Last week, I was walking with my daughter down Third Ave. holding her hand, when 20 feet away a man ripped a photograph of an Israeli abducted by Hamas off a lamppost. My grip tightened and I began to pull my daughter toward him. “Daddy, don’t,” she whispered. I didn’t. But had my daughter not been there, I would have confronted him.

Israel’s efforts to rescue the hostages and protect its people have sparked a conflagration of antisemitism. How ironic. Terrorists brutalize Israelis and Jews are the ones villainized as butchers and colonizers. On campus quads and at street rallies protesters accuse Israel of genocide when Hamas includes genocide in its charter.

And since Israel lies beyond their physical reach, the most violent activists assault the nearest Jew instead. The trend represents the inversion of a subterfuge long employed by antisemites on the left. To disguise and sanitize their hatred of Jews, they pillory Israel and Zionism. “We love Jews,” they claim; our problem is with Israel. But now their masks are off.

As Deborah Lipstadt, U.S. special envoy to monitor and combat antisemitism, explains, antisemites “punch up” against those perceived as in control. Israel haters deem the Jewish state responsible for all Palestinian suffering. Jew haters allege that we manipulate the economy, media, and government.

And given our successes in many fields, we are perceived as privileged, beyond the reach of discrimination, and not needing the protection other minorities deserve. Never mind that according to Pew Research one in four U.S. Jews struggle to make ends meet, and one in three Holocaust survivors live in poverty. And since when is it a privilege to live in fear of physical violence?

One cannot deny a double standard where antisemitism is concerned. Most American Jews lean left socially if not politically, and fully support diversity, equity and inclusion initiatives addressing microaggressions against other minorities. So why are those targeting Jews often met with silence? Perhaps some progressives fail to recognize their blind spot for antisemitism because suggestions of bias challenge their self-perception. Progressives claim to fight injustice. So the problem must be with the Jews themselves.

A few hours after my encounter on Third Ave., I flew to Israel, a country now difficult to recognize. The city streets are empty. Hotels in Tel Aviv and Jerusalem, the Dead Sea basin and Eilat, typically bustling with tourists, instead shelter evacuees from communities ravaged by Hamas.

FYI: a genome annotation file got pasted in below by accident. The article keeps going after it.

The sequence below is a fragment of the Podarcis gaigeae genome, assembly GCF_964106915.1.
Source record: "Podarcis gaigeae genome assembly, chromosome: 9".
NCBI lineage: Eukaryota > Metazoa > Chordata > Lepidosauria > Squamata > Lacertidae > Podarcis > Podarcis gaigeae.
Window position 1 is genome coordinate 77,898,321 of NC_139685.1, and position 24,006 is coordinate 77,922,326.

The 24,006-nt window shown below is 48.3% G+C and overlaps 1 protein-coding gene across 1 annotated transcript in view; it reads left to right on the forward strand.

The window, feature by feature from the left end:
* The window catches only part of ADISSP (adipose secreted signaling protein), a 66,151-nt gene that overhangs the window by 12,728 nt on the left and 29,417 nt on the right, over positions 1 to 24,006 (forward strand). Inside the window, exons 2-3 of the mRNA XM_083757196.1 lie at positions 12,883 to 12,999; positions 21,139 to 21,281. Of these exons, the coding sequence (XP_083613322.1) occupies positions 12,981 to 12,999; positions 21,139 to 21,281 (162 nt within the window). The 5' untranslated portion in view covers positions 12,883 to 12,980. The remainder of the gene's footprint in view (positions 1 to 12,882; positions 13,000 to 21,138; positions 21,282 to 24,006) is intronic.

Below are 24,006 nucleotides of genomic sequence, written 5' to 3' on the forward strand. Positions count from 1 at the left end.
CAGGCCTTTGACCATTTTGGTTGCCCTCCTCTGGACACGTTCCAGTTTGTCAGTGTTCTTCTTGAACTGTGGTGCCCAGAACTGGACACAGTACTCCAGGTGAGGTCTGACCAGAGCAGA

The loss of Oct. 7 touches everyone. Thousands were murdered, injured or abducted, but millions are afraid, scrambling regularly for bomb shelters. Some Jews now fear their Arab-Israeli neighbors, who themselves are afraid.

And yet Israelis are resolute. “Together we will prevail,” billboards proclaim. Though polls show Israelis have little confidence in the government that failed to protect them, they have great faith in themselves. Citizens of every political stripe have aligned, setting aside the divisions that had riven the country around judicial reform. Volunteers from every sector of society have stepped forward to deliver aid wherever it is needed. Ultra-Orthodox Jews, who once sought exemption from military service, are enlisting. And hundreds of thousands of reservists are ready to fight in the most dangerous of ground wars.

American Jews can learn from Israel’s resolve. Just as Israel refuses to be bullied by international pressure to stand down against Hamas, American Jews must not stand down against antisemites.

“There are different ways to defend the Jewish people,” one Israeli soldier explained. He and his comrades will undertake their perilous task rooting Hamas terrorists out of their strongholds while doing everything in their power to protect innocent Palestinian civilians.

Israelis will do their job taking care of everyone directly impacted by the tragedy of Oct. 7. But those of us in America have a role to play too: advocating for the swift return of the captives; calling out those who suggest moral equivalency between Hamas’ barbaric assault and Israel’s efforts to protect itself; and challenging anyone who asserts Hamas’ actions a legitimate resistance to Israeli occupation. Even those of us vehemently opposed to Israeli occupation must speak with conviction this truth: for Hamas ending the occupation means ending Israel.

I know many American Jews are anxious. But together we will prevail. We will withstand this wave of antisemitism because we will hold each other up. We will show up at synagogue and at communal events. There is strength in numbers. Those who would intimidate us or do us harm will see that to strike at one Jew is to strike at all Jews.

Davidson is the senior rabbi of Congregation Emanu-El of the City of New York.

Joshua M. Davidson

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